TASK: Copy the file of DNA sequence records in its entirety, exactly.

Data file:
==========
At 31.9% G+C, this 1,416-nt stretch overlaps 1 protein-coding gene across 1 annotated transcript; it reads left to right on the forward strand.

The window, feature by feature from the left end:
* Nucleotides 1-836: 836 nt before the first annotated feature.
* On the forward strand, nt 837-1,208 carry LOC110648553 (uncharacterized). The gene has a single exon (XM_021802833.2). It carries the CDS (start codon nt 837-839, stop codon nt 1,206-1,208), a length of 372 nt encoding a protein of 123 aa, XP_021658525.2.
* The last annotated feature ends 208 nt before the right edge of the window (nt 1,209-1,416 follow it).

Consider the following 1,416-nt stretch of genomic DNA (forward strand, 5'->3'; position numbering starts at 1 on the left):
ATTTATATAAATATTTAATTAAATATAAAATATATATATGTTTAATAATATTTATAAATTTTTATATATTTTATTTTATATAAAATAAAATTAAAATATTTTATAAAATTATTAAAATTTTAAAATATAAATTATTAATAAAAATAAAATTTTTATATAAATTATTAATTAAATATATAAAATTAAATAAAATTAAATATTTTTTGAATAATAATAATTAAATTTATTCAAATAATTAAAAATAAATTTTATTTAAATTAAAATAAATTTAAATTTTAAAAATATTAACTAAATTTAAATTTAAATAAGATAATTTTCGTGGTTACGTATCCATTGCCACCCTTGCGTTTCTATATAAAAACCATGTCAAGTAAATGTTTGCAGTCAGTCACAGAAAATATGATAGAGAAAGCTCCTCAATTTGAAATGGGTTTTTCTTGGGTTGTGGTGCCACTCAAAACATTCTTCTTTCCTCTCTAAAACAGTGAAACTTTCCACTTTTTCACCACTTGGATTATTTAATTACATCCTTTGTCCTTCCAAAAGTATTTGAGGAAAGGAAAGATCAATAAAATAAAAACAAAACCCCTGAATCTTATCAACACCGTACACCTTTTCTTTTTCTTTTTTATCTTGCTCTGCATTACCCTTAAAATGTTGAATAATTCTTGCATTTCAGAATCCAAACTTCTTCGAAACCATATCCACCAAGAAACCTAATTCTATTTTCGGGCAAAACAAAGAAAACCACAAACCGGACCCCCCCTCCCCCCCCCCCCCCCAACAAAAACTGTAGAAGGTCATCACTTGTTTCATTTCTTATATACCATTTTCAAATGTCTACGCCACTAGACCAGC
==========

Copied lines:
At 31.9% G+C, this 1,416-nt stretch overlaps 1 protein-coding gene across 1 annotated transcript; it reads left to right on the forward strand.

The window, feature by feature from the left end:
* Nucleotides 1-836: 836 nt before the first annotated feature.
* On the forward strand, nt 837-1,208 carry LOC110648553 (uncharacterized). The gene has a single exon (XM_021802833.2). It carries the CDS (start codon nt 837-839, stop codon nt 1,206-1,208), a length of 372 nt encoding a protein of 123 aa, XP_021658525.2.
* The last annotated feature ends 208 nt before the right edge of the window (nt 1,209-1,416 follow it).

Consider the following 1,416-nt stretch of genomic DNA (forward strand, 5'->3'; position numbering starts at 1 on the left):
ATTTATATAAATATTTAATTAAATATAAAATATATATATGTTTAATAATATTTATAAATTTTTATATATTTTATTTTATATAAAATAAAATTAAAATATTTTATAAAATTATTAAAATTTTAAAATATAAATTATTAATAAAAATAAAATTTTTATATAAATTATTAATTAAATATATAAAATTAAATAAAATTAAATATTTTTTGAATAATAATAATTAAATTTATTCAAATAATTAAAAATAAATTTTATTTAAATTAAAATAAATTTAAATTTTAAAAATATTAACTAAATTTAAATTTAAATAAGATAATTTTCGTGGTTACGTATCCATTGCCACCCTTGCGTTTCTATATAAAAACCATGTCAAGTAAATGTTTGCAGTCAGTCACAGAAAATATGATAGAGAAAGCTCCTCAATTTGAAATGGGTTTTTCTTGGGTTGTGGTGCCACTCAAAACATTCTTCTTTCCTCTCTAAAACAGTGAAACTTTCCACTTTTTCACCACTTGGATTATTTAATTACATCCTTTGTCCTTCCAAAAGTATTTGAGGAAAGGAAAGATCAATAAAATAAAAACAAAACCCCTGAATCTTATCAACACCGTACACCTTTTCTTTTTCTTTTTTATCTTGCTCTGCATTACCCTTAAAATGTTGAATAATTCTTGCATTTCAGAATCCAAACTTCTTCGAAACCATATCCACCAAGAAACCTAATTCTATTTTCGGGCAAAACAAAGAAAACCACAAACCGGACCCCCCCTCCCCCCCCCCCCCCCAACAAAAACTGTAGAAGGTCATCACTTGTTTCATTTCTTATATACCATTTTCAAATGTCTACGCCACTAGACCAGC